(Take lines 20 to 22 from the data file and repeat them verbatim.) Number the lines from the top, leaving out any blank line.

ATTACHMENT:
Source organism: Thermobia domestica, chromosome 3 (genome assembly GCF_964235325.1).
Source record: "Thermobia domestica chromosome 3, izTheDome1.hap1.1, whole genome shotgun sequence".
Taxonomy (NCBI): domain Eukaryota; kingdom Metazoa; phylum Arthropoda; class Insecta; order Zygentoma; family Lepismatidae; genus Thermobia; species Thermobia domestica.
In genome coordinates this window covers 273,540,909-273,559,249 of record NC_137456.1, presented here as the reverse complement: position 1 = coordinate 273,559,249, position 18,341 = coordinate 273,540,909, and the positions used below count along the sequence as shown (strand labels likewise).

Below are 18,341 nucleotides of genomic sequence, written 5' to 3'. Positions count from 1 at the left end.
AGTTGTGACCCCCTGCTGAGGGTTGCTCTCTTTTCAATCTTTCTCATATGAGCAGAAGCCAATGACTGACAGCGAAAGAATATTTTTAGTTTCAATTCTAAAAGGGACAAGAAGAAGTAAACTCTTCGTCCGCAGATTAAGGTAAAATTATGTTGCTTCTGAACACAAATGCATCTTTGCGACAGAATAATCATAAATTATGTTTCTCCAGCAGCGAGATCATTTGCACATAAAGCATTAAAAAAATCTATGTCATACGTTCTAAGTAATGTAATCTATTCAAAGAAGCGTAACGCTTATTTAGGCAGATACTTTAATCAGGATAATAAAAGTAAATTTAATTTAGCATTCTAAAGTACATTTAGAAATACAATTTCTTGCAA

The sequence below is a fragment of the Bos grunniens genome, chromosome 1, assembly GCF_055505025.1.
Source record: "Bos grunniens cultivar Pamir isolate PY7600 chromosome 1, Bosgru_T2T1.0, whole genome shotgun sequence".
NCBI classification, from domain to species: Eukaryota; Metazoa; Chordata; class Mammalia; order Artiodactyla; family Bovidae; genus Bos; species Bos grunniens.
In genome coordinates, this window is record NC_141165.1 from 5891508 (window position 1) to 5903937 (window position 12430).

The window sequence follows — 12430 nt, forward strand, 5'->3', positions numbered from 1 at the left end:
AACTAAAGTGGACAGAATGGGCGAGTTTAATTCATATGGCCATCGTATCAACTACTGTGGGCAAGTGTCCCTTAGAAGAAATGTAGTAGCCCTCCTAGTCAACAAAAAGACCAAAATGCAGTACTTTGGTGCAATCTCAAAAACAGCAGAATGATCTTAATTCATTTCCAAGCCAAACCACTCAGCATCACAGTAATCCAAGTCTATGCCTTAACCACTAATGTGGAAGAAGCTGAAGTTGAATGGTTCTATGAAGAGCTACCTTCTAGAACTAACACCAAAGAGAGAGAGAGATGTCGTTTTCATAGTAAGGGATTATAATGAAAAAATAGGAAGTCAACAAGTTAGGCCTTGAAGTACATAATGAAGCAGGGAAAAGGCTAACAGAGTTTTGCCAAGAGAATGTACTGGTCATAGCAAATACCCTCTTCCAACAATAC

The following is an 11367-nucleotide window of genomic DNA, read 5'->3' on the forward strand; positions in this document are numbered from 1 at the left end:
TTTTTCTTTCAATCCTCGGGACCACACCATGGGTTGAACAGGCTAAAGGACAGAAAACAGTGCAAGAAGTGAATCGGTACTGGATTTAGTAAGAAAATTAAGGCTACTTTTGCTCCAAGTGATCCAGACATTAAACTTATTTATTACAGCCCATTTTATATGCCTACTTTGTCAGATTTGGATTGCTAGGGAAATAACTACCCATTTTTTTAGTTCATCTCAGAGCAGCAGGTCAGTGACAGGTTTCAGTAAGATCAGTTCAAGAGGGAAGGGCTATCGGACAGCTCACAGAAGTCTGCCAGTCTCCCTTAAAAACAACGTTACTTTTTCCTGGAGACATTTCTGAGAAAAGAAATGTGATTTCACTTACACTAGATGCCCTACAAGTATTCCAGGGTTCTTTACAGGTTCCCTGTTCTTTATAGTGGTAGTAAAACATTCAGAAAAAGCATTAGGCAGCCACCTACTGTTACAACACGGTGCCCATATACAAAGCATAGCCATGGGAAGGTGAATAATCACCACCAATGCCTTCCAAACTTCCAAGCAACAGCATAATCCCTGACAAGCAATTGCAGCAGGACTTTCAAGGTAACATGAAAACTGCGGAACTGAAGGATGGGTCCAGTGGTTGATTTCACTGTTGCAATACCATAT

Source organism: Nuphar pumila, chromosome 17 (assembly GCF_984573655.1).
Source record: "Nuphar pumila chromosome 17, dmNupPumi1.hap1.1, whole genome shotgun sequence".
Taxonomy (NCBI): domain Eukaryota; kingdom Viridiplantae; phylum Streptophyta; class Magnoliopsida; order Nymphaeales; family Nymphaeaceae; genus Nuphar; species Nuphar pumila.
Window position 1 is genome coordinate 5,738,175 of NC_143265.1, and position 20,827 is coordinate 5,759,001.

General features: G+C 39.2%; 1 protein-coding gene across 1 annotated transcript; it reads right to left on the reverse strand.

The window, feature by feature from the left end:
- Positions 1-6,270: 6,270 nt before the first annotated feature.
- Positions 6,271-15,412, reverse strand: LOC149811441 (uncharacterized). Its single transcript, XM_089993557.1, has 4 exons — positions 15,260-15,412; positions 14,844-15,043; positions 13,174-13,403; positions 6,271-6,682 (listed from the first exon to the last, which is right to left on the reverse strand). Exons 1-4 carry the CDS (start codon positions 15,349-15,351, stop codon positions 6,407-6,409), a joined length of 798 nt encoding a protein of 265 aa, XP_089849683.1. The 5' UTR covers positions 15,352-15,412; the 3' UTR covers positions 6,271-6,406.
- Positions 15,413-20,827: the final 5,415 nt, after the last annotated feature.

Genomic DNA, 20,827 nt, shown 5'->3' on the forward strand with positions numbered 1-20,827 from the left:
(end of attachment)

The window, feature by feature from the left end:
- Positions 1-6,270: 6,270 nt before the first annotated feature.
- Positions 6,271-15,412, reverse strand: LOC149811441 (uncharacterized). Its single transcript, XM_089993557.1, has 4 exons — positions 15,260-15,412; positions 14,844-15,043; positions 13,174-13,403; positions 6,271-6,682 (listed from the first exon to the last, which is right to left on the reverse strand). Exons 1-4 carry the CDS (start codon positions 15,349-15,351, stop codon positions 6,407-6,409), a joined length of 798 nt encoding a protein of 265 aa, XP_089849683.1. The 5' UTR covers positions 15,352-15,412; the 3' UTR covers positions 6,271-6,406.